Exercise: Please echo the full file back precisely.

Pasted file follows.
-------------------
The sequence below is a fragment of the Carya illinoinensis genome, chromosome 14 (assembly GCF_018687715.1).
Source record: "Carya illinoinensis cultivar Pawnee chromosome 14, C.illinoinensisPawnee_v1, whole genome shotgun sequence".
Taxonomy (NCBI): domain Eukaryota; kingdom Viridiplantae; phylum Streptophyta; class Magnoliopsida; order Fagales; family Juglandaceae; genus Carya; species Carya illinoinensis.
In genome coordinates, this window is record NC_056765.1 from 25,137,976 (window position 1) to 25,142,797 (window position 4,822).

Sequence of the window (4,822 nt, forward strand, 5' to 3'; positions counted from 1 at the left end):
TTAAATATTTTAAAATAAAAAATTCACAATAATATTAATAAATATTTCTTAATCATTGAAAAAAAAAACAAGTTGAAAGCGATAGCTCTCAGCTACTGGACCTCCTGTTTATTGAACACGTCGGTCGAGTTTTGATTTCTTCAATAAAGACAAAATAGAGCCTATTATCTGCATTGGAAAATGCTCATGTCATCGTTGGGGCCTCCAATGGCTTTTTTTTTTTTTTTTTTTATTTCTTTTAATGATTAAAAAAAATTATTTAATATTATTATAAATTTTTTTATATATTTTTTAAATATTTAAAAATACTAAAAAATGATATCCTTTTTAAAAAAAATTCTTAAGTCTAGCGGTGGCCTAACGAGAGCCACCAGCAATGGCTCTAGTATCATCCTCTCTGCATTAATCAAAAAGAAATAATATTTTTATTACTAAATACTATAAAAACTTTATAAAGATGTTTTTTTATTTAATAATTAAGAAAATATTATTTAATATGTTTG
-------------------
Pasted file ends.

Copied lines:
The sequence below is a fragment of the Carya illinoinensis genome, chromosome 14 (assembly GCF_018687715.1).
Source record: "Carya illinoinensis cultivar Pawnee chromosome 14, C.illinoinensisPawnee_v1, whole genome shotgun sequence".
Taxonomy (NCBI): domain Eukaryota; kingdom Viridiplantae; phylum Streptophyta; class Magnoliopsida; order Fagales; family Juglandaceae; genus Carya; species Carya illinoinensis.
In genome coordinates, this window is record NC_056765.1 from 25,137,976 (window position 1) to 25,142,797 (window position 4,822).

Sequence of the window (4,822 nt, forward strand, 5' to 3'; positions counted from 1 at the left end):
TTAAATATTTTAAAATAAAAAATTCACAATAATATTAATAAATATTTCTTAATCATTGAAAAAAAAAACAAGTTGAAAGCGATAGCTCTCAGCTACTGGACCTCCTGTTTATTGAACACGTCGGTCGAGTTTTGATTTCTTCAATAAAGACAAAATAGAGCCTATTATCTGCATTGGAAAATGCTCATGTCATCGTTGGGGCCTCCAATGGCTTTTTTTTTTTTTTTTTTTATTTCTTTTAATGATTAAAAAAAATTATTTAATATTATTATAAATTTTTTTATATATTTTTTAAATATTTAAAAATACTAAAAAATGATATCCTTTTTAAAAAAAATTCTTAAGTCTAGCGGTGGCCTAACGAGAGCCACCAGCAATGGCTCTAGTATCATCCTCTCTGCATTAATCAAAAAGAAATAATATTTTTATTACTAAATACTATAAAAACTTTATAAAGATGTTTTTTTATTTAATAATTAAGAAAATATTATTTAATATGTTTG